No tree species are entirely resistant to Ganoderma fungal disease, which affects the roots and trunks and causes the trees to rot from inside. Fortunately, there are many tree species that have a lower probability of hosting Ganoderma fungi than other tree species.
Hardy tree varieties with strong resistance to fungal pathogens are generally resistant to infection by Ganoderma fungi. However, scientific research has yet to identify tree varieties that demonstrate complete resistance or immunity to Ganoderma fungal disease.
Though no tree species are scientifically-designated as Ganoderma resistant, certain tree species are unlikely to be affected by Ganoderma fungi. With careful maintenance and the implementation of basic fungal disease prevention measures, these trees are generally impervious to Ganoderma infections and diseases.
Here is a list of six low-maintenance trees that have strong resistance to fungal diseases. These trees are unlikely to be affected by Ganoderma fungi. Most of these trees are native to North America, and certain species thrive in the kinds of moist growing conditions that may be conducive to Ganoderma fungal infection.
Related: 8 Highly Disease Resistant Trees
1. Flowering Crabapple
Flowering Crabapple (Malus ‘Centzam’ Centurion) is one of the hardiest, most disease-resistant crabapple cultivars. They are attractive, deciduous trees that grow roughly 20ft to 25ft high, with a broad, multi-stemmed canopy. Flowering crabapple trees have green, oval leaves with red undertones, turning bronze and reddish-orange in autumn.
The flowers of flowering crabapples emerge in April and are large and light pink. Flowering crabapples also produce small, visually-striking bright red berries (or crabapples) that are a prized food source for birds.
Flowering crabapples are hardy, low-maintenance trees that grow best in full sun. They have average water requirements and prefer slightly acidic soil but are adaptable to a broad diversity of soil and climate conditions. Unlike many other crabapple varieties, the flowering crabapple has strong resistance to fungal diseases.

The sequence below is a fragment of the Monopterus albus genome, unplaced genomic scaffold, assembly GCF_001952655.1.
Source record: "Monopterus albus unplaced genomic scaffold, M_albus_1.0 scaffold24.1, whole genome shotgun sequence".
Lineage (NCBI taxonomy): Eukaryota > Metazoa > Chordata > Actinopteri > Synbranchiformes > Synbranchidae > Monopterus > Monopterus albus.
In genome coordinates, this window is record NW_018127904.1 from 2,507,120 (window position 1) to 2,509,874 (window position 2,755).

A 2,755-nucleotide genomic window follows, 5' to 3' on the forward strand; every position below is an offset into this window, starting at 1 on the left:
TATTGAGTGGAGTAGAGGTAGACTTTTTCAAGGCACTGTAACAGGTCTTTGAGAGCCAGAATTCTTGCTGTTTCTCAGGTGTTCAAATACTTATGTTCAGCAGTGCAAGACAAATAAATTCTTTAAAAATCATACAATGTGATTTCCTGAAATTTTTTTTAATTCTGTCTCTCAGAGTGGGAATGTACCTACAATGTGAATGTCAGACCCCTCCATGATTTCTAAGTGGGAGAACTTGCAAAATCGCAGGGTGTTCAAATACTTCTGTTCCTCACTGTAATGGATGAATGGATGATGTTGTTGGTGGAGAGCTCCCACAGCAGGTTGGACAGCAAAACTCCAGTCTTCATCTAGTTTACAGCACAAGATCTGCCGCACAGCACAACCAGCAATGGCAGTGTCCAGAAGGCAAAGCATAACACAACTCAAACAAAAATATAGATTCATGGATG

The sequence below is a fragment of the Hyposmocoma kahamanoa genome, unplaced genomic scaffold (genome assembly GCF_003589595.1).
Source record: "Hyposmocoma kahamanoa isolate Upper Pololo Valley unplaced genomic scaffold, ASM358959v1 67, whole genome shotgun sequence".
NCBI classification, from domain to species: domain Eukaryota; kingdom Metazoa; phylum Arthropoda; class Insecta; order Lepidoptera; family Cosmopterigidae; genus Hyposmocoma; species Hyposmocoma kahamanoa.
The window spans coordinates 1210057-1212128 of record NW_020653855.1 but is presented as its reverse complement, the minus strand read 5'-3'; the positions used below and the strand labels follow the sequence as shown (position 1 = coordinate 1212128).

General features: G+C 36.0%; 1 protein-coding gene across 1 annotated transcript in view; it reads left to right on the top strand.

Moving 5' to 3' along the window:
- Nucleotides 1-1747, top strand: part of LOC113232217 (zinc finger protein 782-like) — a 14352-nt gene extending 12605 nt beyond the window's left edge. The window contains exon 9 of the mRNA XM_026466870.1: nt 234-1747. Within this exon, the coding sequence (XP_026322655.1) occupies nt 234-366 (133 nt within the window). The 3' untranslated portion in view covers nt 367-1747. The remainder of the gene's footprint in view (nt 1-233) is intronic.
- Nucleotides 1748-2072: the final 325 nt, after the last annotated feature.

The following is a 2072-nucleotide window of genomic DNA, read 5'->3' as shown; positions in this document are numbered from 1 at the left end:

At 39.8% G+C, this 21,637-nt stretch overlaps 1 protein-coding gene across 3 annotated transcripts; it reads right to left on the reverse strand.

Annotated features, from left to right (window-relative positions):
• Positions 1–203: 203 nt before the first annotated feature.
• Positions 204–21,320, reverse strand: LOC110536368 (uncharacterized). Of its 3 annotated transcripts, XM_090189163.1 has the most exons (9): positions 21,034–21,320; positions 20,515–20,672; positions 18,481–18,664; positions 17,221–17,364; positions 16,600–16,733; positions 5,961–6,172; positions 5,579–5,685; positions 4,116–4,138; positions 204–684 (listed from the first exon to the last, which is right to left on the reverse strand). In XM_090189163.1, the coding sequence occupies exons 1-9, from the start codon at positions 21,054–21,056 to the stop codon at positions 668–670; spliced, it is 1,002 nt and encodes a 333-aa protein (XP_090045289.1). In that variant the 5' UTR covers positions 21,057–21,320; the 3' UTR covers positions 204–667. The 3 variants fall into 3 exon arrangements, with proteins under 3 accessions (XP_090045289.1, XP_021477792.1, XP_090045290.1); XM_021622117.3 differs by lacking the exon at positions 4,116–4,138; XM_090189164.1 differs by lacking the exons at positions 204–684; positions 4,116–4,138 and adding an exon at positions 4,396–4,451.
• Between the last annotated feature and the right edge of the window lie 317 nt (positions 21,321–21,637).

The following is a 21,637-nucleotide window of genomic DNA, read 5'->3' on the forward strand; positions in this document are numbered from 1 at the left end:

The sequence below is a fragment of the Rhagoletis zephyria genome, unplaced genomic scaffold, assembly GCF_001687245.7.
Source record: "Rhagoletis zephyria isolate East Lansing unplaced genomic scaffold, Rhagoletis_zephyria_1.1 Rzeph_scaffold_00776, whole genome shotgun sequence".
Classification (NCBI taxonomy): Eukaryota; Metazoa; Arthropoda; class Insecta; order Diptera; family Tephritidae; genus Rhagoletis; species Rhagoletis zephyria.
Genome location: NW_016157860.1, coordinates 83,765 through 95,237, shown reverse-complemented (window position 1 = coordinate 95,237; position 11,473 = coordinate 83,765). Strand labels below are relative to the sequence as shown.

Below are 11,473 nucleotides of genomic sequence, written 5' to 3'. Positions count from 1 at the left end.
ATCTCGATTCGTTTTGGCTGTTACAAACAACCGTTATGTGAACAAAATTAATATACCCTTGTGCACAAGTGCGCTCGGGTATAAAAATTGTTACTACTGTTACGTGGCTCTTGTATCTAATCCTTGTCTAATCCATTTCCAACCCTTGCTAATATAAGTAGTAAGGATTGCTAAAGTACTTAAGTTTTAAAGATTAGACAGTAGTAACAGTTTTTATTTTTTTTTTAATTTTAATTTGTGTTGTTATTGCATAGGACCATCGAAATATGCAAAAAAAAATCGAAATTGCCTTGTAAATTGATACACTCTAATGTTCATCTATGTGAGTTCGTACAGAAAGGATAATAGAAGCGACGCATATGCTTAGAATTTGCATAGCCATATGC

2. Bitter Hickory
Bitter hickory (Carya cordiformis) is a disease-resistant deciduous tree species. It is native to North America. This tree is also well resistant to hurricanes. They are large trees, growing between 50ft and 80ft tall and 30ft to 50ft wide. The broad crowns of bitter hickory trees provide an excellent source of shade.
Bitter hickory trees have yellowish green, compound, pinnate leaves. The bark is gray and brown. It is smooth in younger bitter hickory trees, becoming slightly furrowed as trees mature. Bitter hickory trees produce small, fluffy, elongated flowers called catkins. Mature trees develop nuts that are edible but intensely bitter.
Bitter hickory trees are low-maintenance trees that rarely get affected by common tree diseases. They grow successfully in full sun or partial shade and grow in a wide range of climate and soil situations. Bitter hickory trees have extensive root systems and shouldn’t be grown near buildings.
3. River Birch
River birch (Betula nigra) is a fast-growing deciduous tree and is resistant to the majority of common tree diseases. It is endemic to North America and is one of the hardiest birch species. River birch trees have single or multiple trunks and broad canopies and grow between 40ft and 70ft high.